Aliyaa Island Restaurant & Bar,
Jalan Medan Setia 2,
Bukit Damansara, Kuala Lumpur.
Business hours: Noon-11pm, daily.
Whoever said spicy fare and Caucasians do not mix should meet Craig Selby, managing director of a public relations and branding entity company.
“I can ‘outspice’ you!” challenged the Aucklander with an impish grin.
Thus, the dare was set at Aliyaa Island Restaurant & Bar in Medan Damansara, Kuala Lumpur, which serves Sri Lankan cuisine.
First on the agenda was deep-fried fish cutlet orbs topped with katta sambal – a fiery affair of dried chilli flakes and tuna from the Maldives.
It must be known that Selby is a man of his word. Not for him little pinches and tentative dips. What this tough duck did was to heap an entire teaspoon of the katta sambal onto his halved cutlet before proceeding to pop the crispy appetiser into his mouth.
Did he steam or swelter? Not a bit, much to the disappointment of an audience who was expecting Selby to turn red and SOS for water.
“I love spicy food,” admitted Selby who proceeded to savour the other accompanying onion, coconut and curry leaf sambals.
The trick with spice, said this well-travelled gourmet, is to draw on flavour and not impact.
An avid cook, Selby is known to use curry leaves (he has a murraya koenigii growing right behind his house) to flavour steaks.
One idea he has drawn from this dare is to blitz these fresh aromatic curry leaves with coconut, salt and lime to serve as a dip.
In all fairness, it was never the intention of Aliyaa’s chef Pradeep Kumar to torture Selby’s taste buds but to treat him to the restaurant’s array of famous island fare.
Specially made for Selby was a creamy fish sodhi – mackerel fillet in coconut milk, lemongrass and turmeric. The rich, smooth gravy was also given a slight fruity sourish taste with tamarind. It was served with flat bread embedded with coconut flesh andvallarai keerai – chopped pennywort leaves tossed in lime salt and grated coconut.
There was also a dried mutton curry and brinjal chutney, both dishes that Selby cherished.
“In addition to chilli, coconut is one of the chief ingredients in Sri Lankan cooking,” said Pradeep who hails from Colombo.
Traditionally, coconut oil is the preferred choice of fat in Sri Lankan recipes but Pradeep found palm oil a better option for two reasons.
“Economically, palm oil is cheaper than coconut oil,” said Pradeep, in reference to oil palm’s yield of 3,000 to 4,000 litres of oil per hectare per annum, compared with coconut’s yield of just 700 litres per hectare per annum.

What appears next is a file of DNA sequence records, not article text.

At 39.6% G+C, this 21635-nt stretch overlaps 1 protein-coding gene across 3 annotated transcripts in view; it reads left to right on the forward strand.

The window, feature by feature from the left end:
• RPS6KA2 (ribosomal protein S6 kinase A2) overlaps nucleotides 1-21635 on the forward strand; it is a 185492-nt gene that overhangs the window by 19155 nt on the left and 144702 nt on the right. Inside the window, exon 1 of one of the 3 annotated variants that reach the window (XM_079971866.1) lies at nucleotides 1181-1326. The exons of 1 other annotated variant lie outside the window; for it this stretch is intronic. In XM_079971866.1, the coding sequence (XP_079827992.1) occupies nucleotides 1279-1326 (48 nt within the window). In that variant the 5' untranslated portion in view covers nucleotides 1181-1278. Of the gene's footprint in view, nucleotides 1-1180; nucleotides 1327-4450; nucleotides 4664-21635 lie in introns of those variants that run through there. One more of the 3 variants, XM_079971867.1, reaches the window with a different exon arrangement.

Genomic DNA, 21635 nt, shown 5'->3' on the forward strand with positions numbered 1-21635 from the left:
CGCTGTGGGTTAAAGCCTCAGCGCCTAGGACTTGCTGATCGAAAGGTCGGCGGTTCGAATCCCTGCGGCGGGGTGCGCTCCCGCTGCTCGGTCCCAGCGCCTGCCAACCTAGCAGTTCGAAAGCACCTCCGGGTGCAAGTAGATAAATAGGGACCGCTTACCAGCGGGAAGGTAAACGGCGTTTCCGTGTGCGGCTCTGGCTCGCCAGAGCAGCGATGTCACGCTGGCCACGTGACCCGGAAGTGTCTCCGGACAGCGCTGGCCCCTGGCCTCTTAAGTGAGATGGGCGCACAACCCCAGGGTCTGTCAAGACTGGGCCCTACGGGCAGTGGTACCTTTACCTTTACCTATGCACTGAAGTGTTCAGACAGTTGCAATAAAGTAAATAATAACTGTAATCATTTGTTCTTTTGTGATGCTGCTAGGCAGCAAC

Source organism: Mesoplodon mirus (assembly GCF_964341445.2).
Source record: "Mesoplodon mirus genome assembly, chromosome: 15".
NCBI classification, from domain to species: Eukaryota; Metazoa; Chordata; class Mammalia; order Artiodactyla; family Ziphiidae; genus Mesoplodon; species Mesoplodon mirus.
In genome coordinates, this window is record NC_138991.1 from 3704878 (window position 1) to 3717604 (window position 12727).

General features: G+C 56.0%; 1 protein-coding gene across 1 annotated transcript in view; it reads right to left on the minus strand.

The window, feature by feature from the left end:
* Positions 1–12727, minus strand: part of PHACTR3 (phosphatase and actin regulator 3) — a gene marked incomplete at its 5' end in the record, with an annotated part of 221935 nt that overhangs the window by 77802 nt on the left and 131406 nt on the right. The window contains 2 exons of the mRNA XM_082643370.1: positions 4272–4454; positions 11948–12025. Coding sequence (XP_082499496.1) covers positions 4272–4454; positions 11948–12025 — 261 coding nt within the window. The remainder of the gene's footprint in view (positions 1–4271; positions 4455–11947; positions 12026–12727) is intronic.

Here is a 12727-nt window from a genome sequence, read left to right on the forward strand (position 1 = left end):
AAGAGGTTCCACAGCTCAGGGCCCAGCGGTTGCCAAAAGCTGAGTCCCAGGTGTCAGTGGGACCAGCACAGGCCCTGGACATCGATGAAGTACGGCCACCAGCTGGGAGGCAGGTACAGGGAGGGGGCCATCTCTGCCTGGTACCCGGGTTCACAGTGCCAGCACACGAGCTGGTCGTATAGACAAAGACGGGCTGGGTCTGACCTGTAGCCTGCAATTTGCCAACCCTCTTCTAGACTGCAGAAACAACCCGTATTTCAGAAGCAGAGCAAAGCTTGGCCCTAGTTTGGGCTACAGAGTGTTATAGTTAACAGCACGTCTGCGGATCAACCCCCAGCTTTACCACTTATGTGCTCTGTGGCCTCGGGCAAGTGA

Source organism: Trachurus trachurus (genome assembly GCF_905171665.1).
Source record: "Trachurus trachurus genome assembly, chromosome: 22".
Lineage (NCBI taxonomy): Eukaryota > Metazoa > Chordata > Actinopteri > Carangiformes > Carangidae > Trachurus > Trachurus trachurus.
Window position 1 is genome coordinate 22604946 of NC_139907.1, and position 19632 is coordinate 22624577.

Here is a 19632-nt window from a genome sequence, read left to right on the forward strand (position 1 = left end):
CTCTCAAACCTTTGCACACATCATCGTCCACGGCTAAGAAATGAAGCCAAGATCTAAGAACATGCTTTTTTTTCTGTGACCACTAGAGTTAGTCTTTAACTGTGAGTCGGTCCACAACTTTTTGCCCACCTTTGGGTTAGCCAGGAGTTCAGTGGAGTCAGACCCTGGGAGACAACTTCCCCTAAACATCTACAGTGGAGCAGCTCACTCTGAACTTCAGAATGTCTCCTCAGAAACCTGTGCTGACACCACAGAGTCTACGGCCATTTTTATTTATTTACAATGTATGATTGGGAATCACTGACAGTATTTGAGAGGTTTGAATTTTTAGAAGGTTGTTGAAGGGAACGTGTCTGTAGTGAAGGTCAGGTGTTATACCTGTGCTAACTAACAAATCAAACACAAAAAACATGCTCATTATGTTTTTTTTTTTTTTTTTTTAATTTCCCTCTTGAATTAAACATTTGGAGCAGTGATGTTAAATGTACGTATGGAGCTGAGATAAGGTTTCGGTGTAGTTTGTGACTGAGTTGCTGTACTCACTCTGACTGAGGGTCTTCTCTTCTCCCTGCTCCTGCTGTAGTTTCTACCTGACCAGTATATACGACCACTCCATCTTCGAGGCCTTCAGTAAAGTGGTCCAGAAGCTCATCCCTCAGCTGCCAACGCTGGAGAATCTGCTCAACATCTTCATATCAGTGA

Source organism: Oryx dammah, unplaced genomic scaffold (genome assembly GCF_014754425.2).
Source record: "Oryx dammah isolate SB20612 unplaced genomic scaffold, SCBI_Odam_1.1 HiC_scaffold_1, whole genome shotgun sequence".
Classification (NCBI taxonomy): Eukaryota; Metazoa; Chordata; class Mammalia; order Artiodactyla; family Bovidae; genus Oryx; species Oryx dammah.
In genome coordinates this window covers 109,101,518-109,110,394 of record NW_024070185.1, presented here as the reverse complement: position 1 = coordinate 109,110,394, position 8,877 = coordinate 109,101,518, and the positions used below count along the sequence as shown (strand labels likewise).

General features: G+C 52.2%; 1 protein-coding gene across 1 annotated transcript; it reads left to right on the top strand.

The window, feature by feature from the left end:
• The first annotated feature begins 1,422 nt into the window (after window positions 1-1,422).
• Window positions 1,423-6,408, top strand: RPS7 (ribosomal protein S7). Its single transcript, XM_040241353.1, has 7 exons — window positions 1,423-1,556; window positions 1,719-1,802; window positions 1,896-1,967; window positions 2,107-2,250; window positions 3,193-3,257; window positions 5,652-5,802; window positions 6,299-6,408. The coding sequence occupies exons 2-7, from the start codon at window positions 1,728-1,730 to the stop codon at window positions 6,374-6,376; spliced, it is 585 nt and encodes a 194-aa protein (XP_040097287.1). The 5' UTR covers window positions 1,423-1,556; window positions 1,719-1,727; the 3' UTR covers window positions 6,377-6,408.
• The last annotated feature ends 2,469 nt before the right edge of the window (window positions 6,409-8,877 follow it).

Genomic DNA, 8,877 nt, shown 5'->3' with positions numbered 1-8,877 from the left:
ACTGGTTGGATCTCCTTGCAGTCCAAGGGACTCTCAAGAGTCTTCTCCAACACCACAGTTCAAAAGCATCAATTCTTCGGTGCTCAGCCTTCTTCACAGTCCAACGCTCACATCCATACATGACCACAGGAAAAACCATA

“From a smoke point perspective, palm oil can withstand temperatures up to 235°C. In comparison, the smoke point for coconut oil is only up to 177°C. Oils with a higher smoke point have a tendency to stay stable so food taste is not affected by oxidation,” explained Pradeep.
Sri Lanka now cultivates about 7,000ha of oil palm for its own consumption.
About 95% of edible oils consumed in Sri Lanka is imported at huge cost, which is why the country is producing its own vegetable oil to save in foreign exchange, reported the Sri Lankan weekly Sunday Observer.
Back to our chilli-loving Kiwi.
While Selby passed the chilli test, he had, out of diplomacy, kept a secret from the chef. Selby does not eat seafood and it was not until the end of our lunch did he reveal this.
However, what this public relations man did when Pradeep brought out the house specialty – curried Sri Lankan crab – was the ultimate exercise in diplomacy. He attacked the crab with gusto, sucking at the spicy gravy coating the shell and sucking the firm, white flesh off its claw.
“The flesh is beautiful and very fresh. It reminded me of a stingray,” said Selby.
It was not until much later did Selby confess that his biggest fear before the meal was they would serve him nothing but seafood. It was a wonder that Selby did not bolt at first course: string hoppers stir fried with crab meat and squid. All he said was, it reminded him of a nice fried rice.
By the time the crab arrived, there were hints that Selby was about to crack when he described it as a “scary dish he had never tried before.”
However, it was not a sentiment shared by Selby’s business partner, Farrell Tan, who finished the rest of the crustacean with finger-licking delight.
According to Pradeep, the secret is in the house blend of roasted curry powder made up of 20 different spices.
“Back home, it would take my mother two hours to cook this dish because of the roasting and blending process,” said Pradeep.
Despite the seafood faux pas, there was a sweet ending for all at dessert where Selby was introduced to the “firebomb”. This is actually sweet apam sprinkled with brown sugar, doused with brandy and lit – available only at Aliyaa.
“You can feel the richness in this one,” he concluded.